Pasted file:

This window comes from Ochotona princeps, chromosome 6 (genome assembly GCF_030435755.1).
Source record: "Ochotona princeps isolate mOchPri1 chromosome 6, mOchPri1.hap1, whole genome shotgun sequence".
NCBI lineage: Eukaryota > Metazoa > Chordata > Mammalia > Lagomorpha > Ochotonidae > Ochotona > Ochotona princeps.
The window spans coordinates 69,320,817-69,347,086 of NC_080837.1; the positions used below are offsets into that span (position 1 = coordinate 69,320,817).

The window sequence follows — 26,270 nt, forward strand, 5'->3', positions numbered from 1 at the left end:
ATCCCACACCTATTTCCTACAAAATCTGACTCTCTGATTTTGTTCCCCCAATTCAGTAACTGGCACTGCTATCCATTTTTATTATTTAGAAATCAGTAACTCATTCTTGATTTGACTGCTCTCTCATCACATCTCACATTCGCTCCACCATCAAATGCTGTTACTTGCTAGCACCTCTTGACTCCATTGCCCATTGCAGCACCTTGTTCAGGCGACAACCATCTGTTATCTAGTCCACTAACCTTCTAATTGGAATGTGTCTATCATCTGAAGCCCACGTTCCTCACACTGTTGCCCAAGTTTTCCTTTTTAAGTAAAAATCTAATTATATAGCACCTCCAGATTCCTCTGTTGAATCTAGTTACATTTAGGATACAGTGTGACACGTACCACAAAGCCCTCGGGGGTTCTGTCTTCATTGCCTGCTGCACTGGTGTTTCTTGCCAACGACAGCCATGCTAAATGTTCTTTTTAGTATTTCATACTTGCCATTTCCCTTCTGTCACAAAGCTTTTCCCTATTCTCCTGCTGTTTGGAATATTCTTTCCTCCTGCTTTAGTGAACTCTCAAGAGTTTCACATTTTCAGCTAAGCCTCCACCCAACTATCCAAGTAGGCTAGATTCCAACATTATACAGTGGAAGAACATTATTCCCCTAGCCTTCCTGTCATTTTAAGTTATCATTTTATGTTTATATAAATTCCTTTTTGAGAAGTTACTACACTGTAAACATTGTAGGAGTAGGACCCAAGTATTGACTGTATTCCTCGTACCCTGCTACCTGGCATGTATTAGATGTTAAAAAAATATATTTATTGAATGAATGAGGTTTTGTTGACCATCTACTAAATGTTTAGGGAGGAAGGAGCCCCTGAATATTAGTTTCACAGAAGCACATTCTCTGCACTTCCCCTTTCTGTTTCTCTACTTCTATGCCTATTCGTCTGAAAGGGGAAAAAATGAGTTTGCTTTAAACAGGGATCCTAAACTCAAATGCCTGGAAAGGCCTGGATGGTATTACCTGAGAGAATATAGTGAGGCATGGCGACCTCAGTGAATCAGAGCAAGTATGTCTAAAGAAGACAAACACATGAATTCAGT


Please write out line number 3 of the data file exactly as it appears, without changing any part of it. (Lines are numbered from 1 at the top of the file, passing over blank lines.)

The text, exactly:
NCBI lineage: Eukaryota > Metazoa > Chordata > Mammalia > Lagomorpha > Ochotonidae > Ochotona > Ochotona princeps.